[Python-Dev] Proposal to revert r54204 (splitext change)

glyph at divmod.com glyph at divmod.com
Thu Mar 15 20:17:49 CET 2007

On 05:51 pm, pje at telecommunity.com wrote:
>At 07:45 AM 3/15/2007 +0100, Martin v. Löwis wrote:
>>I apparently took the same position that you now take back then,
>>whereas I'm now leaning towards (or going beyond) the position
>>Tim had back then, who wrote "BTW, if it *weren't* for the code 
>>I'd be in favor of doing this."
>If it weren't for the code breakage, I'd be in favor too.  That's not 
>The point is that how can Python be stable as a language if precedents 
>be reversed without a migration plan, just because somebody changes 
>mind?  In another five years, will you change your mind again, and 
>to put this back the way it was?

Hear, hear.  Python is _not_ stable as a language.  I have Java programs 
that I wrote almost ten years ago which still run perfectly on the 
latest runtime.  There is python software I wrote two years ago which 
doesn't work right on 2.5, and some of the Python stuff contemporary 
with that Java code won't even import.
>Speaking as a business person, that seems to me... unwise.  When I 
>out that this change had been checked in despite all the opposition, my 
>reaction was, "I guess I can't rely on Python any more", despite 10 
>of working with it, developing open source software with it, and
>contributing to its development.  Because from a *business*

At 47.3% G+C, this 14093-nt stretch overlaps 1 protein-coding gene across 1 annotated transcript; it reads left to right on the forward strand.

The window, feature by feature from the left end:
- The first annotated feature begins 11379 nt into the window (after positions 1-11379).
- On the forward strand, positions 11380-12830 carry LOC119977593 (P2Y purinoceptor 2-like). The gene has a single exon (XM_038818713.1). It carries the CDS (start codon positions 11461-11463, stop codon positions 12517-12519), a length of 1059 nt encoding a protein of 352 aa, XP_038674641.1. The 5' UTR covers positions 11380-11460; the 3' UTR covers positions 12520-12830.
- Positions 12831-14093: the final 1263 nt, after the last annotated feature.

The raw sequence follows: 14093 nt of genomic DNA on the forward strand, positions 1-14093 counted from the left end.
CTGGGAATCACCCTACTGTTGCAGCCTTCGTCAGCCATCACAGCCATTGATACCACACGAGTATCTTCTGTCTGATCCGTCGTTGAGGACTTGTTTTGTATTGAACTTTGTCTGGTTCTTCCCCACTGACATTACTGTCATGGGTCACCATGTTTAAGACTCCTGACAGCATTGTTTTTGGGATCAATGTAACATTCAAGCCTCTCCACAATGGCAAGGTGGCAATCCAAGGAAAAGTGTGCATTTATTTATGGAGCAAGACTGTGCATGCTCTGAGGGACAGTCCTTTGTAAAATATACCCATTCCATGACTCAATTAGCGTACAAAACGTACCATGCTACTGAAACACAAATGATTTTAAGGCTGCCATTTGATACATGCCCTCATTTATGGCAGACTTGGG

>this sort of flip-flopping means that moving from one "minor" Python
>version to another is potentially *very* costly.

And indeed it is.  Python's advantages in terms of rapidity of 
development have, thus far, made up the difference for me, but it is 
threatening to become a close thing.  This is a severe problem and 
something needs to be done about it.
>But as you are so fond of pointing out, there is no "many people". 
>are only individual people.  That a majority want it one way, means 
>there is a minority who want it another.  If next year, it becomes more
>popular to have it the other way, will we switch again?  If a majority 
>people want braces and required type declarations, will we add them?

And, in fact, there is not even a majority.  There is a *perception* of 
a majority.  There isn't even a *perception* of a majority of Python 
users, but a perception of a majority of python-dev readers, who are 
almost by definition less risk-averse when it comes to language change 
than anyone else!

If we actually care about majorities, let's set up a voting application 
and allow Python users to vote on each and every feature, and publicize 
it each time such a debate comes up.  Here, I'll get it started:


According to that highly scientific study, at this point in time, 
"Nobody disagrees" :).  (One in favor, zero against.)
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